Australian Journal of Botany Australian Journal of Botany Society
Southern hemisphere botanical ecosystems
RESEARCH ARTICLE

Dormancy in Caladenia: a Bayesian approach to evaluating latency

Raymond L. Tremblay A H , Maria-Eglée Perez B , Matthew Larcombe C , Andrew Brown D , Joe Quarmby E , Doug Bickerton E , Garry French F and Andrew Bould G
+ Author Affiliations
- Author Affiliations

A Department of Biology, 100 Carr. 908, University of Puerto Rico, Humacao Campus, Humacao, Puerto Rico, 00791-4300, USA and Crest-Catec, Center for Applied Tropical Ecology and Conservation, PO Box 23341, University of Puerto Rico, Río Piedras, Puerto Rico, 00931-3341, USA.

B Department of Mathematics, University of Puerto Rico, Rio Piedras Campus, San Juan, Puerto Rico, USA, 00931-3355. Crest-Catec, Center for Applied Tropical Ecology and Conservation, PO Box 23341, University of Puerto Rico, Río Piedras, Puerto Rico, 00931-3341, USA.

C Threatened Species Section, Department of Primary Industries and Water, GPO Box 44, Hobart, Tas. 7001, Australia.

D Species and Communities Branch, Department of Environment and Conservation, Locked Bag 104, Bentley Delivery Centre, WA 6983, Australia.

E Threatened Species Unit, Conservation Policy and Programs, Department for Environment and Heritage, GPO Box 1047, Adelaide, SA 5001, Australia.

F Parks Victoria, Yarra District, PO Box 568, Templestowe, Vic. 3106, Australia.

G 109 Western Boulevard, Raymond Island, Vic. 3880, Australia.

H Corresponding author. Email: raymond@hpcf.upr.edu

Australian Journal of Botany 57(4) 340-350 https://doi.org/10.1071/BT08163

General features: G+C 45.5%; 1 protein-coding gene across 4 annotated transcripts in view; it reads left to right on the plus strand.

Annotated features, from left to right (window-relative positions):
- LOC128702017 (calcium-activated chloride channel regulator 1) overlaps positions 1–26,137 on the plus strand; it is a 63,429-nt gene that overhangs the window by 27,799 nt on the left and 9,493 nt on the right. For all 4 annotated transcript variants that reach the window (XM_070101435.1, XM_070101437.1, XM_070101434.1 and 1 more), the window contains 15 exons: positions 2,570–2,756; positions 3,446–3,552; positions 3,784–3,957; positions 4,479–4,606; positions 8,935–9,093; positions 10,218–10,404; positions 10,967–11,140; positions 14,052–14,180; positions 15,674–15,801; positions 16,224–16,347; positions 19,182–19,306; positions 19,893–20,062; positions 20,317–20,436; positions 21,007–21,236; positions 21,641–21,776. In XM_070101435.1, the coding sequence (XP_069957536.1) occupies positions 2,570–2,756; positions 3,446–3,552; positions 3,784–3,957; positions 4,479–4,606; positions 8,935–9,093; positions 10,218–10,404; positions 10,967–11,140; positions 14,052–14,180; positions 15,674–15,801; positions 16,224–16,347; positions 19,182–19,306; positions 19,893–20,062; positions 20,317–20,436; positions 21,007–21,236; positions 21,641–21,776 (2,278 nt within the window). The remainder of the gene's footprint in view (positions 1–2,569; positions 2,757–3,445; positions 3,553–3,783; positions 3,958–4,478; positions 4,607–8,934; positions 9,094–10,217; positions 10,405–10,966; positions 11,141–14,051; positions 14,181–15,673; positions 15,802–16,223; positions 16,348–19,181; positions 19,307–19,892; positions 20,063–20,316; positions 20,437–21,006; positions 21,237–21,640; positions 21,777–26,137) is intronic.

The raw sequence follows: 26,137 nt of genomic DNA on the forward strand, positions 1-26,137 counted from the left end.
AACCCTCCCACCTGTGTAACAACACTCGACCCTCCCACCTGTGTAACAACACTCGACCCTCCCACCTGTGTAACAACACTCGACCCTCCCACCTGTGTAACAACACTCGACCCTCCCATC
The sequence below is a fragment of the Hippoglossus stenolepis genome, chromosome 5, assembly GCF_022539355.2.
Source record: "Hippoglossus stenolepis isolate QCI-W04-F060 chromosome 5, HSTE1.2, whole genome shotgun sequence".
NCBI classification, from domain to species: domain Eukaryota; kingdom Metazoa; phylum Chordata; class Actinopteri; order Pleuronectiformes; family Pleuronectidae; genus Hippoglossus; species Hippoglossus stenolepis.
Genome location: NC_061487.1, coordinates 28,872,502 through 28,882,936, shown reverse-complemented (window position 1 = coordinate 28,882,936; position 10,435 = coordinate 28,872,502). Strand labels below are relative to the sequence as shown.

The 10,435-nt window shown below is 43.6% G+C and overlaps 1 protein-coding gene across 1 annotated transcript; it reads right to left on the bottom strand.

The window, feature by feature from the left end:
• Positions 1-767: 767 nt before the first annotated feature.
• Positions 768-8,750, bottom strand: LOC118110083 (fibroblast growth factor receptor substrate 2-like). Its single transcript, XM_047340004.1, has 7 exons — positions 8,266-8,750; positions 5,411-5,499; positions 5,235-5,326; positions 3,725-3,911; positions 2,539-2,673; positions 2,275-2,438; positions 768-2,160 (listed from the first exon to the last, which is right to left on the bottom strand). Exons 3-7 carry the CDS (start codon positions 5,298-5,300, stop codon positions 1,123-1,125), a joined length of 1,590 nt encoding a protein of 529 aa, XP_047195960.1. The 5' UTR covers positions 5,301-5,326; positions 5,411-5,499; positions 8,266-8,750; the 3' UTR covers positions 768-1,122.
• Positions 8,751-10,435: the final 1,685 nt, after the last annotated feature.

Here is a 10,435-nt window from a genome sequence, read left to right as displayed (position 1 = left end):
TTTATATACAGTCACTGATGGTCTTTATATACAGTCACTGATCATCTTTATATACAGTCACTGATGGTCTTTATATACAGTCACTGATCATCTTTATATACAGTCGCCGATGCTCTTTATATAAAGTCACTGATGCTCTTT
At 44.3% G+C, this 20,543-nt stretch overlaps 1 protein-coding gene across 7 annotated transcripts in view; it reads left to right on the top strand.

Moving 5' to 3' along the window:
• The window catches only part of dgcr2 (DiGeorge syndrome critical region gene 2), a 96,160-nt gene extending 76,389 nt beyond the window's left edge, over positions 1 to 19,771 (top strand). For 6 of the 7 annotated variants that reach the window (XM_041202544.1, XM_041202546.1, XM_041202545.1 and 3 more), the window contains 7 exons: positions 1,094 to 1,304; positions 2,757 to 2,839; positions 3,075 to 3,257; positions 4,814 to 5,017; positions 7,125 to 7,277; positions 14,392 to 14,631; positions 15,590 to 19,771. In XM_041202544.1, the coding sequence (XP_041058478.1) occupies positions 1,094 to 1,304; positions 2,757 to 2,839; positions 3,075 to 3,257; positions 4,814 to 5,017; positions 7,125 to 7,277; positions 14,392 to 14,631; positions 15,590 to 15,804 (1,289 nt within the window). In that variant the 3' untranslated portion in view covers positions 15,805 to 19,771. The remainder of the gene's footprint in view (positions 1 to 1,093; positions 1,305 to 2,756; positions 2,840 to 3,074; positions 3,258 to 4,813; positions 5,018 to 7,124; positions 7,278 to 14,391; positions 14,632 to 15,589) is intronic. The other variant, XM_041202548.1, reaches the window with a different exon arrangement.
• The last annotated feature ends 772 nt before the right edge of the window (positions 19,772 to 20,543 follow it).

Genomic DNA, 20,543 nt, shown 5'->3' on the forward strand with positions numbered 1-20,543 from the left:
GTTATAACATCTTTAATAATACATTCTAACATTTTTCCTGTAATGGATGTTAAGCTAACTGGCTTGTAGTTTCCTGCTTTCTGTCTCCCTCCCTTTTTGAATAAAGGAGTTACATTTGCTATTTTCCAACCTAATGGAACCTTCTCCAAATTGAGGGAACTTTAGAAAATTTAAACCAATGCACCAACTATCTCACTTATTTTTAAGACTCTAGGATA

Submitted: 30 August 2008  Accepted: 18 June 2009   Published: 29 July 2009

Abstract

Dormancy is common in many terrestrial orchids in southern Australia and other temperate environments. The difficulty for conservation and management when considering dormancy is ascertaining whether non-emergent plants are dormant or dead. Here we use a multi-state capture–recapture method, undertaken over several seasons, to determine the likelihood of a plant becoming dormant or dying following its annual emergent period and evaluate the frequency of the length of dormancy. We assess the transition probabilities from time series of varying lengths for the following nine terrestrial orchids in the genus Caladenia: C. amoena, C. argocalla, C. clavigera, C. elegans, C. graniticola, C. macroclavia, C. oenochila, C. rosella and C. valida from Victoria, South Australia and Western Australia. We used a Bayesian approach for estimating survivorship, dormancy and the likelihood of death from capture–recapture data. Considering all species together, the probability of surviving from one year to the next was ~86%, whereas the likelihood of observing an individual above ground in two consecutive years was ~74%. All species showed dormancy of predominantly 1 year, whereas dormancy of three or more years was extremely rare (<2%). The results have practical implications for conservation, in that (1) population sizes of Caladenia species are more easily estimated by being able to distinguish the likelihood of an unseen individual being dormant or dead, (2) population dynamics of individuals can be evaluated by using a 1–3-year dormancy period and (3) survey effort is not wasted on monitoring individuals that have not emerged for many years.


Acknowledgements

M. L. is funded by the Tasmanian Cross Regional NRM project to Implement Threatened Species Recovery Plans. J. Q. and D. B. give their appreciation to Deb Way, Kate Greenhill, Irene Thomas, Heather Bryant, David Kilpin, Cathy & Malcolm Houston, Peter McCauley, Rick Davies, Pam O’Malley, Rod Hawke, Ken & Barb Bayley and Thelma & Phil Bridle for their help, and to the Adelaide & Mount Lofty Ranges NRM Board, Northern & Yorke NRM Board and Natural Heritage Trust for funding.


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